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Ravi

A **Fibbinary number** is an integer that has no consecutive set bits (ones) in its binary representation.

For example, the binary representation of `3`

is `011`

. It’s not a Fibbinary number since the binary representation contains adjacent set bits.

In the following part of this shot, we’ll learn to check whether a given number `n`

is a Fibbinary number or not.

To check if a number is Fibbinary, we’ll use shift operators and the bitwise `AND`

operation.

The steps of the solution are as follows:

- Shift the number left or right by 1. For the left shift operator, use
`n & (n << 1)`

. For the right shift operator, use`n & (n >> 1)`

. - Perform a bitwise
`AND`

operation on the number and the result from step 1. If the result from step 2 is greater than zero, then it means that there are adjacent set bits and the number is not a Fibbinary number. Otherwise, we can conclude that there are no adjacent set bits and the number is a Fibbinary number.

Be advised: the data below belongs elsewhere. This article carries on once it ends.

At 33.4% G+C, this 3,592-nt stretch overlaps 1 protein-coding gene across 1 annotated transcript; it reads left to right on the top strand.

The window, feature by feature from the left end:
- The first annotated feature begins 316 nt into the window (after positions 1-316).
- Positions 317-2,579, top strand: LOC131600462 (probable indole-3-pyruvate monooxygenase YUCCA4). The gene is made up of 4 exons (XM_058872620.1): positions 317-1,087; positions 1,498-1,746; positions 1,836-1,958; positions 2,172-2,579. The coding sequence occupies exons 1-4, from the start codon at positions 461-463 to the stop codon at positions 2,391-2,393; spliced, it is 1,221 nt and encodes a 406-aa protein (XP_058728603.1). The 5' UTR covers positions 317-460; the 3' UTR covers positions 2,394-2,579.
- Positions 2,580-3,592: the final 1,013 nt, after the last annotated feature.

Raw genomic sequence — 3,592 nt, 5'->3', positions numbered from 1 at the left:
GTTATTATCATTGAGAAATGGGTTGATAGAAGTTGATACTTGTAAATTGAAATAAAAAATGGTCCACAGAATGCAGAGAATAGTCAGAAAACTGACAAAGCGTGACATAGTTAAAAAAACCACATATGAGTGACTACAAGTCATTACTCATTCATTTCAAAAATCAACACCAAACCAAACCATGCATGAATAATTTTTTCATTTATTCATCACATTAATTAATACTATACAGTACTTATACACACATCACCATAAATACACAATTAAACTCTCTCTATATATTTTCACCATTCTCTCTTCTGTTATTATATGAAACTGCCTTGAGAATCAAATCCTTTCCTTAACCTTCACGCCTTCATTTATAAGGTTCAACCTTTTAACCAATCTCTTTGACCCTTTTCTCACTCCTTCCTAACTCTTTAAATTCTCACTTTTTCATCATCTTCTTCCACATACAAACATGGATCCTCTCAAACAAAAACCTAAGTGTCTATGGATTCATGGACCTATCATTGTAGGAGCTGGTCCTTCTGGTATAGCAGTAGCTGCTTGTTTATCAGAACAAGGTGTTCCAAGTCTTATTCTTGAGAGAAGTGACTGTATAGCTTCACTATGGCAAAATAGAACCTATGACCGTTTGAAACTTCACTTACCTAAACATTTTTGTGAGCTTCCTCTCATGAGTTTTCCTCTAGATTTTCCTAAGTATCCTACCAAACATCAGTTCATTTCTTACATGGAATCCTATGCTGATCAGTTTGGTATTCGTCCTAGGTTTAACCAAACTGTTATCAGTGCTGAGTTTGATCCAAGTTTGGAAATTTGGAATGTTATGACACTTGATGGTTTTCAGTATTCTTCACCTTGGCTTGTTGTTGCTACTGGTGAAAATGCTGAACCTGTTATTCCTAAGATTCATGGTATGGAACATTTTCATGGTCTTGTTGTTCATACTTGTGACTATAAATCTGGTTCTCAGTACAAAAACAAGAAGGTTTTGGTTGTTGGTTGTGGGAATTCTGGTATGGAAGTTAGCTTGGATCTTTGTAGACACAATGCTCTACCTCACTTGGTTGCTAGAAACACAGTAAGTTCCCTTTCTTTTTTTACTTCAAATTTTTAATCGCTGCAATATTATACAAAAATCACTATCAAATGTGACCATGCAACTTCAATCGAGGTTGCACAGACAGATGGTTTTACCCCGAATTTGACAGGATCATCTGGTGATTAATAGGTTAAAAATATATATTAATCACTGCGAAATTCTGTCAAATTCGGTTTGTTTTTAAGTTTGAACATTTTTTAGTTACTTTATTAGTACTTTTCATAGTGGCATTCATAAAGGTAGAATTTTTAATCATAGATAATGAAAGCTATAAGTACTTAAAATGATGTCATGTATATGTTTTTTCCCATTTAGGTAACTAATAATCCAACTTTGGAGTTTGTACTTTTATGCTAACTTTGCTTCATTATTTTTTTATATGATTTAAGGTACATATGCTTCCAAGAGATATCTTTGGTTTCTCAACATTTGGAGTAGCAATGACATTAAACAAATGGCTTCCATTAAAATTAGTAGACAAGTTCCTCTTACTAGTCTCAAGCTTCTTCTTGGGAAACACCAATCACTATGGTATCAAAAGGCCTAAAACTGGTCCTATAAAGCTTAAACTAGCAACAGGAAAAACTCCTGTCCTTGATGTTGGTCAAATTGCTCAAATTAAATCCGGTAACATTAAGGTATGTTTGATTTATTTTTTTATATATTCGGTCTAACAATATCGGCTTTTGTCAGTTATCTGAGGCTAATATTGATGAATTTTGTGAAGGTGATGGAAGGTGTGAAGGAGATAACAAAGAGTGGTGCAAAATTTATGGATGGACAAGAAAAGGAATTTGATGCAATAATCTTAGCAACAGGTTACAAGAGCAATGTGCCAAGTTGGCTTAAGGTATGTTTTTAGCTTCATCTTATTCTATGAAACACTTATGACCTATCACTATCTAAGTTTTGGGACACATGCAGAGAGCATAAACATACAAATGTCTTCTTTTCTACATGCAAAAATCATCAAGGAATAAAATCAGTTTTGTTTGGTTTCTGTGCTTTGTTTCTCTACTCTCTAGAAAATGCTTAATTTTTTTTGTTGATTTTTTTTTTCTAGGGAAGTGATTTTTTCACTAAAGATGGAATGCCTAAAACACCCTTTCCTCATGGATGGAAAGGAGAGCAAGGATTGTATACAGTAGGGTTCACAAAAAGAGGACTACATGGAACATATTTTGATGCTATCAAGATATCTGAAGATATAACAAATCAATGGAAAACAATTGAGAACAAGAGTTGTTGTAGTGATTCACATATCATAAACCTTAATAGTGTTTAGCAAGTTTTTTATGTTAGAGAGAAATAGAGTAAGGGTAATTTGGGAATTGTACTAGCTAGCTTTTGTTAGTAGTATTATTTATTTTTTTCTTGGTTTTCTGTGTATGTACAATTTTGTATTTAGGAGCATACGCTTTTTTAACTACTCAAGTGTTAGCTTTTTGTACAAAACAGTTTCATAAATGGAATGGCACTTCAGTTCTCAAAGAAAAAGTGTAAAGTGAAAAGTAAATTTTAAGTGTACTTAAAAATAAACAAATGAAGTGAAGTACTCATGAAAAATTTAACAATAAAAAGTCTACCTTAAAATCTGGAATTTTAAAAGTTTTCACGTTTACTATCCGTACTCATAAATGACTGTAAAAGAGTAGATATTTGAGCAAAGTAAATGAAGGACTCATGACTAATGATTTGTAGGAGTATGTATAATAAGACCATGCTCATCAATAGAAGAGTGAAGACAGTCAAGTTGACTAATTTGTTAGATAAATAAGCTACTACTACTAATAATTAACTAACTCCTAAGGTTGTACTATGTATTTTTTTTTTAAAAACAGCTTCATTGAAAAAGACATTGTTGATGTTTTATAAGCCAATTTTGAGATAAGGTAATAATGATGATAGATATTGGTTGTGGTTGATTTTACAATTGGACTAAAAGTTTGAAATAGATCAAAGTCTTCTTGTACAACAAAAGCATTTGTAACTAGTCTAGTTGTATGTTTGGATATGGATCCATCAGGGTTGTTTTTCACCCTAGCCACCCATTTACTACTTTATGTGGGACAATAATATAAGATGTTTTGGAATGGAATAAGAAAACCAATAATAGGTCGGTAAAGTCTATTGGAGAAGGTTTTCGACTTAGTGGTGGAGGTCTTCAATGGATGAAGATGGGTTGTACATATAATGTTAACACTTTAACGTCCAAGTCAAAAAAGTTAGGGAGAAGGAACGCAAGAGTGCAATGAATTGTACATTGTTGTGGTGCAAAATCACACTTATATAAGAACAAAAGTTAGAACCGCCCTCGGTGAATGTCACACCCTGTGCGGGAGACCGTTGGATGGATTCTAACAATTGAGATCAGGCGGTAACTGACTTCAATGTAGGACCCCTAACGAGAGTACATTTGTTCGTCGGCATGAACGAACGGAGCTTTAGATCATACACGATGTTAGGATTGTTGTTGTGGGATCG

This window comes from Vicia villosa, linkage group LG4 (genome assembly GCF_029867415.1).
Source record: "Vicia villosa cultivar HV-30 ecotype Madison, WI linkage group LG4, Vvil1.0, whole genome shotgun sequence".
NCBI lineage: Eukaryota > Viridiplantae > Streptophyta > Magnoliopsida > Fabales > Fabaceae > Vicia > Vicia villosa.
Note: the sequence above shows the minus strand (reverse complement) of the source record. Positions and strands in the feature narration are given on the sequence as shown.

For example, let’s consider `n=6`

. First, we use the left shift operator.

- n = 6 (0110)
- (n << 1) = 12 (1100)
- n & (n << 1) = 4 (0100)

Since `n & (n << 1)`

is greater than zero, we know that there are adjacent set bits in the given number. Hence, we can conclude that `6`

is not a Fibbinary number.

Now, let’s consider `n=4`

. Again, we first use the left shift operator.

- n = 4 (0100)
- (n << 1) = 8 (1000)
- n & (n << 1) = 0 (0000)

Since `n & (n << 1)`

is zero, we know that there are no adjacent set bits in the given number. Hence, we can conclude that `4`

is a Fibbinary number.

public class Main { public static void main(String[] args) { int n = 1; boolean res = (n & (n << 1)) == 0; if(res) System.out.println(n + " is a Fibbinary number"); else System.out.println(n + " is not a Fibbinary number"); } }

Example of finding a Fibbinary number in Java

- Line 4: We define an integer
`n`

. - Line 5: We check whether there are adjacent set bits in
`n`

using the expression`n & (n << 1)`

and check whether the result is zero or not. - Lines 6–7: Based on the result from line 5, we print either that
`n`

is a Fibbinary number or that it isn’t a Fibbinary number.

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bitwise

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